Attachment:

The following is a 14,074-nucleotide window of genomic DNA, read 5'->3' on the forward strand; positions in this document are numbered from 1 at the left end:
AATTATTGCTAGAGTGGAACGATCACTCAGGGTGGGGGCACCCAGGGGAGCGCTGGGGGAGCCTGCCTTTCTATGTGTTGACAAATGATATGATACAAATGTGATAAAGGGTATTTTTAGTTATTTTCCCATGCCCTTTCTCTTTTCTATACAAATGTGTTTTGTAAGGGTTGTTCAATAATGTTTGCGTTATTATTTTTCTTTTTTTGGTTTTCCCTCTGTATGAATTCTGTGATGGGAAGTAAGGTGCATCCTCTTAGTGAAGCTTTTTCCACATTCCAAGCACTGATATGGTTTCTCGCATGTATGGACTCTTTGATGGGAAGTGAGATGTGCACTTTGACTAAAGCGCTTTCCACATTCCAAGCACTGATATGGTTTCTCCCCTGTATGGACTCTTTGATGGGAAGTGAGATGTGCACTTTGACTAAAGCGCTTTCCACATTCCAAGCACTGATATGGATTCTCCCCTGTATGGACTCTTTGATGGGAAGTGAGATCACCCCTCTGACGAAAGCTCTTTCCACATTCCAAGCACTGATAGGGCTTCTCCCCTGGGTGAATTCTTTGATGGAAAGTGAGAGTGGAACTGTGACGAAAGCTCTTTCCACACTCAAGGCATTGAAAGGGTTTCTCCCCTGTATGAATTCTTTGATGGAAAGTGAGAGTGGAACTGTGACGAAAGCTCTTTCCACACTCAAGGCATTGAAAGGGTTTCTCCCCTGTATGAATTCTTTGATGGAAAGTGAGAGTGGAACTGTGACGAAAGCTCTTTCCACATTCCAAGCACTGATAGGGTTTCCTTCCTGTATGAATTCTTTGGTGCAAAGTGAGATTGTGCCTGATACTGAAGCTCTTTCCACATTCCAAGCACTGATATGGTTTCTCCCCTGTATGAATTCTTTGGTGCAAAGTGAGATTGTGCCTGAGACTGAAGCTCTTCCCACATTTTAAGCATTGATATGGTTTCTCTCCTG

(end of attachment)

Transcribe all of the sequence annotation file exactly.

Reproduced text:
The following is a 14,074-nucleotide window of genomic DNA, read 5'->3' on the forward strand; positions in this document are numbered from 1 at the left end:
AATTATTGCTAGAGTGGAACGATCACTCAGGGTGGGGGCACCCAGGGGAGCGCTGGGGGAGCCTGCCTTTCTATGTGTTGACAAATGATATGATACAAATGTGATAAAGGGTATTTTTAGTTATTTTCCCATGCCCTTTCTCTTTTCTATACAAATGTGTTTTGTAAGGGTTGTTCAATAATGTTTGCGTTATTATTTTTCTTTTTTTGGTTTTCCCTCTGTATGAATTCTGTGATGGGAAGTAAGGTGCATCCTCTTAGTGAAGCTTTTTCCACATTCCAAGCACTGATATGGTTTCTCGCATGTATGGACTCTTTGATGGGAAGTGAGATGTGCACTTTGACTAAAGCGCTTTCCACATTCCAAGCACTGATATGGTTTCTCCCCTGTATGGACTCTTTGATGGGAAGTGAGATGTGCACTTTGACTAAAGCGCTTTCCACATTCCAAGCACTGATATGGATTCTCCCCTGTATGGACTCTTTGATGGGAAGTGAGATCACCCCTCTGACGAAAGCTCTTTCCACATTCCAAGCACTGATAGGGCTTCTCCCCTGGGTGAATTCTTTGATGGAAAGTGAGAGTGGAACTGTGACGAAAGCTCTTTCCACACTCAAGGCATTGAAAGGGTTTCTCCCCTGTATGAATTCTTTGATGGAAAGTGAGAGTGGAACTGTGACGAAAGCTCTTTCCACACTCAAGGCATTGAAAGGGTTTCTCCCCTGTATGAATTCTTTGATGGAAAGTGAGAGTGGAACTGTGACGAAAGCTCTTTCCACATTCCAAGCACTGATAGGGTTTCCTTCCTGTATGAATTCTTTGGTGCAAAGTGAGATTGTGCCTGATACTGAAGCTCTTTCCACATTCCAAGCACTGATATGGTTTCTCCCCTGTATGAATTCTTTGGTGCAAAGTGAGATTGTGCCTGAGACTGAAGCTCTTCCCACATTTTAAGCATTGATATGGTTTCTCTCCTG